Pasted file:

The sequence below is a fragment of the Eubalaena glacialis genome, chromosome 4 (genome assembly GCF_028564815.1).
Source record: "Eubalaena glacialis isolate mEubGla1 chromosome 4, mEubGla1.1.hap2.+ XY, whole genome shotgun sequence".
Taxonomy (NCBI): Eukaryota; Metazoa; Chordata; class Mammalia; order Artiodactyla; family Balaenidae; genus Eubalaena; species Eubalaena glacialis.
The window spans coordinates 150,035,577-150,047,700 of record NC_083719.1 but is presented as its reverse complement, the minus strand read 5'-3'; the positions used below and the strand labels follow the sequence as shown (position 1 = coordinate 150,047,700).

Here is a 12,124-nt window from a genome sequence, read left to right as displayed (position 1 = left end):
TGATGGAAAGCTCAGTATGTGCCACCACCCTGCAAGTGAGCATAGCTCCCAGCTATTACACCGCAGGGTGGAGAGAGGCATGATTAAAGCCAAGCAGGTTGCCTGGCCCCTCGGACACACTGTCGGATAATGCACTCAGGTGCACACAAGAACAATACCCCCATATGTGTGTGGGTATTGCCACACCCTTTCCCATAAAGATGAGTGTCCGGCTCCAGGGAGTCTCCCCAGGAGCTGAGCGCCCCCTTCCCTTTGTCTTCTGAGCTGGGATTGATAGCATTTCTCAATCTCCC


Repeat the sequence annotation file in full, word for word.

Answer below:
The sequence below is a fragment of the Eubalaena glacialis genome, chromosome 4 (genome assembly GCF_028564815.1).
Source record: "Eubalaena glacialis isolate mEubGla1 chromosome 4, mEubGla1.1.hap2.+ XY, whole genome shotgun sequence".
Taxonomy (NCBI): Eukaryota; Metazoa; Chordata; class Mammalia; order Artiodactyla; family Balaenidae; genus Eubalaena; species Eubalaena glacialis.
The window spans coordinates 150,035,577-150,047,700 of record NC_083719.1 but is presented as its reverse complement, the minus strand read 5'-3'; the positions used below and the strand labels follow the sequence as shown (position 1 = coordinate 150,047,700).

Here is a 12,124-nt window from a genome sequence, read left to right as displayed (position 1 = left end):
TGATGGAAAGCTCAGTATGTGCCACCACCCTGCAAGTGAGCATAGCTCCCAGCTATTACACCGCAGGGTGGAGAGAGGCATGATTAAAGCCAAGCAGGTTGCCTGGCCCCTCGGACACACTGTCGGATAATGCACTCAGGTGCACACAAGAACAATACCCCCATATGTGTGTGGGTATTGCCACACCCTTTCCCATAAAGATGAGTGTCCGGCTCCAGGGAGTCTCCCCAGGAGCTGAGCGCCCCCTTCCCTTTGTCTTCTGAGCTGGGATTGATAGCATTTCTCAATCTCCC